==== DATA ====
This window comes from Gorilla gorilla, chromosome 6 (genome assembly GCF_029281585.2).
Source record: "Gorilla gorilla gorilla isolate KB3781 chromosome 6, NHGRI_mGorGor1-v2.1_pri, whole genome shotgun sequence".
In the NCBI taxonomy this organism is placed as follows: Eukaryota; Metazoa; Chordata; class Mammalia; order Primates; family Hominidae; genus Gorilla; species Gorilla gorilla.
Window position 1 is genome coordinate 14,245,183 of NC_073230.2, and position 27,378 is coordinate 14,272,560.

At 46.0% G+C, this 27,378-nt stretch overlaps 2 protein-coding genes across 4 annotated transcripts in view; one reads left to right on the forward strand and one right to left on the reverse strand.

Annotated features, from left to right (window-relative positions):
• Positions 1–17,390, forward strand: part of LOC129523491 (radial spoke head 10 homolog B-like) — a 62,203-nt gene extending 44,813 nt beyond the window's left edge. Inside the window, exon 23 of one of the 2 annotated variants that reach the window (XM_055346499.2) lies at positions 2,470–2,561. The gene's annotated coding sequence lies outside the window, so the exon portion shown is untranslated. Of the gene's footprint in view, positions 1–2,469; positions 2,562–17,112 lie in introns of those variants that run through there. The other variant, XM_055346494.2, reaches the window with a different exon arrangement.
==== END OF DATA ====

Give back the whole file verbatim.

This window comes from Gorilla gorilla, chromosome 6 (genome assembly GCF_029281585.2).
Source record: "Gorilla gorilla gorilla isolate KB3781 chromosome 6, NHGRI_mGorGor1-v2.1_pri, whole genome shotgun sequence".
In the NCBI taxonomy this organism is placed as follows: Eukaryota; Metazoa; Chordata; class Mammalia; order Primates; family Hominidae; genus Gorilla; species Gorilla gorilla.
Window position 1 is genome coordinate 14,245,183 of NC_073230.2, and position 27,378 is coordinate 14,272,560.

At 46.0% G+C, this 27,378-nt stretch overlaps 2 protein-coding genes across 4 annotated transcripts in view; one reads left to right on the forward strand and one right to left on the reverse strand.

Annotated features, from left to right (window-relative positions):
• Positions 1–17,390, forward strand: part of LOC129523491 (radial spoke head 10 homolog B-like) — a 62,203-nt gene extending 44,813 nt beyond the window's left edge. Inside the window, exon 23 of one of the 2 annotated variants that reach the window (XM_055346499.2) lies at positions 2,470–2,561. The gene's annotated coding sequence lies outside the window, so the exon portion shown is untranslated. Of the gene's footprint in view, positions 1–2,469; positions 2,562–17,112 lie in introns of those variants that run through there. The other variant, XM_055346494.2, reaches the window with a different exon arrangement.